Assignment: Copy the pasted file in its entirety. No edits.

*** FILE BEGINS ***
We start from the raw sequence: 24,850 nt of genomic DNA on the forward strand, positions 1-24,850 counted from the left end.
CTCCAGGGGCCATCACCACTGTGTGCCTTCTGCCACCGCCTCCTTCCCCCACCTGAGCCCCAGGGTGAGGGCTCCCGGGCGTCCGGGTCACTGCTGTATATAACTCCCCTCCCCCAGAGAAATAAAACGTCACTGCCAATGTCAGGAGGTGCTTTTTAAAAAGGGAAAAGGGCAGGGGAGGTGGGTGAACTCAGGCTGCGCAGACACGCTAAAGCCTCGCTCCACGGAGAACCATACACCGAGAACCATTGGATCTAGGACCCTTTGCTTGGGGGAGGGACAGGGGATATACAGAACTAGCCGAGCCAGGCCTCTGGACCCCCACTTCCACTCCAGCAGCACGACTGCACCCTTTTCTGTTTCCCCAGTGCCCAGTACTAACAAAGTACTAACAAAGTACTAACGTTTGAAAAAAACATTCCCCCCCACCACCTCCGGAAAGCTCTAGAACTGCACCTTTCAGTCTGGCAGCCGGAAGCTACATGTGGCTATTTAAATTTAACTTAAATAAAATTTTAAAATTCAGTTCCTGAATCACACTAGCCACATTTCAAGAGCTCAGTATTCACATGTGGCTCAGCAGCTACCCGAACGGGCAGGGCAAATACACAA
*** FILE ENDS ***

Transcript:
We start from the raw sequence: 24,850 nt of genomic DNA on the forward strand, positions 1-24,850 counted from the left end.
CTCCAGGGGCCATCACCACTGTGTGCCTTCTGCCACCGCCTCCTTCCCCCACCTGAGCCCCAGGGTGAGGGCTCCCGGGCGTCCGGGTCACTGCTGTATATAACTCCCCTCCCCCAGAGAAATAAAACGTCACTGCCAATGTCAGGAGGTGCTTTTTAAAAAGGGAAAAGGGCAGGGGAGGTGGGTGAACTCAGGCTGCGCAGACACGCTAAAGCCTCGCTCCACGGAGAACCATACACCGAGAACCATTGGATCTAGGACCCTTTGCTTGGGGGAGGGACAGGGGATATACAGAACTAGCCGAGCCAGGCCTCTGGACCCCCACTTCCACTCCAGCAGCACGACTGCACCCTTTTCTGTTTCCCCAGTGCCCAGTACTAACAAAGTACTAACAAAGTACTAACGTTTGAAAAAAACATTCCCCCCCACCACCTCCGGAAAGCTCTAGAACTGCACCTTTCAGTCTGGCAGCCGGAAGCTACATGTGGCTATTTAAATTTAACTTAAATAAAATTTTAAAATTCAGTTCCTGAATCACACTAGCCACATTTCAAGAGCTCAGTATTCACATGTGGCTCAGCAGCTACCCGAACGGGCAGGGCAAATACACAA